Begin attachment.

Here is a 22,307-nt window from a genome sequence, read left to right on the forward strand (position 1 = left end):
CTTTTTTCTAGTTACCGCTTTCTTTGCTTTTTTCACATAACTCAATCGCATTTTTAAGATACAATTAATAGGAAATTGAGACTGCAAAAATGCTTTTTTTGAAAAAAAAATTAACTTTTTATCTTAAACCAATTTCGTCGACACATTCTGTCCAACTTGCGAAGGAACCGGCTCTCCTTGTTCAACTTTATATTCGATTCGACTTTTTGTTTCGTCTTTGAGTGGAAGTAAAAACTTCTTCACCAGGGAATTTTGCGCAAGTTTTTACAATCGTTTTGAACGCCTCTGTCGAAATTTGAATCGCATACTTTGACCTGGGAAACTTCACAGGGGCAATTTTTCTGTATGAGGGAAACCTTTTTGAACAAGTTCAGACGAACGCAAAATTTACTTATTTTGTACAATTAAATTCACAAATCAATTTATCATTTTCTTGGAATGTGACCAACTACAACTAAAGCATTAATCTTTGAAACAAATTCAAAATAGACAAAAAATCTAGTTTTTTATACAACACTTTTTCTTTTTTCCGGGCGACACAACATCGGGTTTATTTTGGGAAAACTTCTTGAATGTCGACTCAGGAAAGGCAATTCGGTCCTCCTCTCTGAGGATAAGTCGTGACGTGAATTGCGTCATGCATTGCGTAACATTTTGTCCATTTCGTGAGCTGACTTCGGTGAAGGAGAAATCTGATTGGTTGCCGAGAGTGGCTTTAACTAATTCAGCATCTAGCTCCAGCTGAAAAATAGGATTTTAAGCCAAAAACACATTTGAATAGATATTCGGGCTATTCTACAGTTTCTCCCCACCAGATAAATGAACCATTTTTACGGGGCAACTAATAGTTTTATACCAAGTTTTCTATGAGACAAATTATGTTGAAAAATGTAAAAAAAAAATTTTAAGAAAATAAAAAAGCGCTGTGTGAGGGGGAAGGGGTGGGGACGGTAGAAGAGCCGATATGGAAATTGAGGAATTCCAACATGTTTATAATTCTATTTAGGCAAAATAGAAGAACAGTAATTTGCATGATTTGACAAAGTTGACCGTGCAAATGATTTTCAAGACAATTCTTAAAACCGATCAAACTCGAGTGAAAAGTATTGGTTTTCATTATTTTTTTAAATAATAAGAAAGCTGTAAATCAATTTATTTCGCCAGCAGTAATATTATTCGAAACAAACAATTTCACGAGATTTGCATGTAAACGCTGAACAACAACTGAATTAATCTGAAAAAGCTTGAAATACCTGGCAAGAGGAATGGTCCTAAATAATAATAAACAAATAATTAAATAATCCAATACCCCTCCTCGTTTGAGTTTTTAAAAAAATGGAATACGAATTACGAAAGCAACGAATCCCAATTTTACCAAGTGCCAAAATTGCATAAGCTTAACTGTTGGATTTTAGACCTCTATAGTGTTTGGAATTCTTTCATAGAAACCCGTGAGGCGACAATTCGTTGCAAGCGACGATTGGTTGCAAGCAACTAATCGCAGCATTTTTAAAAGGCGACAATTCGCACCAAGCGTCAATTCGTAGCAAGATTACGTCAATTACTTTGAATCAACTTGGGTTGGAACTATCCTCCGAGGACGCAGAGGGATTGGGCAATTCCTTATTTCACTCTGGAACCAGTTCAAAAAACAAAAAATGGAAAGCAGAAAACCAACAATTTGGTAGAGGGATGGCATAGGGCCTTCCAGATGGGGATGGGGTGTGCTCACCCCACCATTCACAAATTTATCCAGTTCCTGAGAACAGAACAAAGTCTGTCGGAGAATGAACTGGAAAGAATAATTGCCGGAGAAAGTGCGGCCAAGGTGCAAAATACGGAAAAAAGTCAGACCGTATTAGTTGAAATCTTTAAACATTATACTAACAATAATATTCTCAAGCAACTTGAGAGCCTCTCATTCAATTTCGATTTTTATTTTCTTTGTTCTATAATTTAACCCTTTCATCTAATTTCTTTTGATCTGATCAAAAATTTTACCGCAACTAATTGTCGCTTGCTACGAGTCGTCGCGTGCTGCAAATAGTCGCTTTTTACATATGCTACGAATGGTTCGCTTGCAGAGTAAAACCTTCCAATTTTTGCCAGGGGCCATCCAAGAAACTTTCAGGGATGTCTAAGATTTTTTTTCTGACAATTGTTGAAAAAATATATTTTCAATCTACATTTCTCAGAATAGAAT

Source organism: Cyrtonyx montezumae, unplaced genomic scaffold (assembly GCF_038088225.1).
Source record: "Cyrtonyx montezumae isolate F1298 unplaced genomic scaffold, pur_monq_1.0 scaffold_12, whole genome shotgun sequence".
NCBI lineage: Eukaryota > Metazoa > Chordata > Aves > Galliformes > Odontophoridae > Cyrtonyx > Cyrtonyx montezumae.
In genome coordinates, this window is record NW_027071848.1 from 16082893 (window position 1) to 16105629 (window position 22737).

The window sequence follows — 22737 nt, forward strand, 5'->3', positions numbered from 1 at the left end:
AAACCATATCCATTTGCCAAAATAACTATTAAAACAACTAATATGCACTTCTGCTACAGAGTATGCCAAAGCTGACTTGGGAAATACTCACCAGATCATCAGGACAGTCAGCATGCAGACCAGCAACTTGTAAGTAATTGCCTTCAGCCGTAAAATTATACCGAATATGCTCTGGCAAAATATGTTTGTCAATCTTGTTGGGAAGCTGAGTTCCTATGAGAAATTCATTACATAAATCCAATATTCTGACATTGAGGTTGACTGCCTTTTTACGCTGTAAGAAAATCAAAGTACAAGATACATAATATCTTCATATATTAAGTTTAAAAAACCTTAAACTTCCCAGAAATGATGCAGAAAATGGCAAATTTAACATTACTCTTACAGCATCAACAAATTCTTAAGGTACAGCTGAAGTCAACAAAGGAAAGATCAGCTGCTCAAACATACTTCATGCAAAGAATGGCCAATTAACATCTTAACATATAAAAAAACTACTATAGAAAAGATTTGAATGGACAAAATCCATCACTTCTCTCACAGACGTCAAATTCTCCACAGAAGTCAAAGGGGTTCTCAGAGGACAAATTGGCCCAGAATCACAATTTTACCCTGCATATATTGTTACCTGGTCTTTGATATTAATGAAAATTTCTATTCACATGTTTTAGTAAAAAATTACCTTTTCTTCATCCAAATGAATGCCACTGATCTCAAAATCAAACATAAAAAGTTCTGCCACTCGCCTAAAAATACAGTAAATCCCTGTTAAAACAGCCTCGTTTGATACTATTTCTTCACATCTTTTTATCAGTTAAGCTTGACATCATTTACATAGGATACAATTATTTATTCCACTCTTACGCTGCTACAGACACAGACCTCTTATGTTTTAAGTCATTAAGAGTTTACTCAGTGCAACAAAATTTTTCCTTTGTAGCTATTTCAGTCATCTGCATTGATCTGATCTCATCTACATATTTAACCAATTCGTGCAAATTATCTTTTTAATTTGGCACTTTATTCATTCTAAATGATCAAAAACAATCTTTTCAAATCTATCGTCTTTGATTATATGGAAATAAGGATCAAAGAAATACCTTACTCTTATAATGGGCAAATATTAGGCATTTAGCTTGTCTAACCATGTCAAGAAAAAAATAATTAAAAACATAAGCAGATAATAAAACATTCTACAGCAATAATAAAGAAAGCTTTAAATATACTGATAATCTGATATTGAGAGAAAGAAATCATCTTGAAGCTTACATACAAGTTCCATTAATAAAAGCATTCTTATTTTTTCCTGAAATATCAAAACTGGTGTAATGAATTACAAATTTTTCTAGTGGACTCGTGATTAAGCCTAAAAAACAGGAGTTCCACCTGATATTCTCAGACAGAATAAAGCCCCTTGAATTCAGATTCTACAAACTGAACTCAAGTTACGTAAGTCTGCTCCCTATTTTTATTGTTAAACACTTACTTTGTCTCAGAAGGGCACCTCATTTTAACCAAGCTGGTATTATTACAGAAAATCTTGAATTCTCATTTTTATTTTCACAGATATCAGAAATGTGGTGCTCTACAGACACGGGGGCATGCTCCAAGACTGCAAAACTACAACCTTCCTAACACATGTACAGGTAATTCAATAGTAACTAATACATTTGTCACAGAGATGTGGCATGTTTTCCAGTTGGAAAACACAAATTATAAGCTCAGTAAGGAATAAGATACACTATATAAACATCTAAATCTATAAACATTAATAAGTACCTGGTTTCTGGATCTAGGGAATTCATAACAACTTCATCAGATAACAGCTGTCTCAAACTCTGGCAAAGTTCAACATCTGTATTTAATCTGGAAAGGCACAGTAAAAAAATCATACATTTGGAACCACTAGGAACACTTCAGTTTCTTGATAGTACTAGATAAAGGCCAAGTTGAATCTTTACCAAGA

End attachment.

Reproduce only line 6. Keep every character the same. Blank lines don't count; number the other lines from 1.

In genome coordinates, this window is record NW_027071848.1 from 16082893 (window position 1) to 16105629 (window position 22737).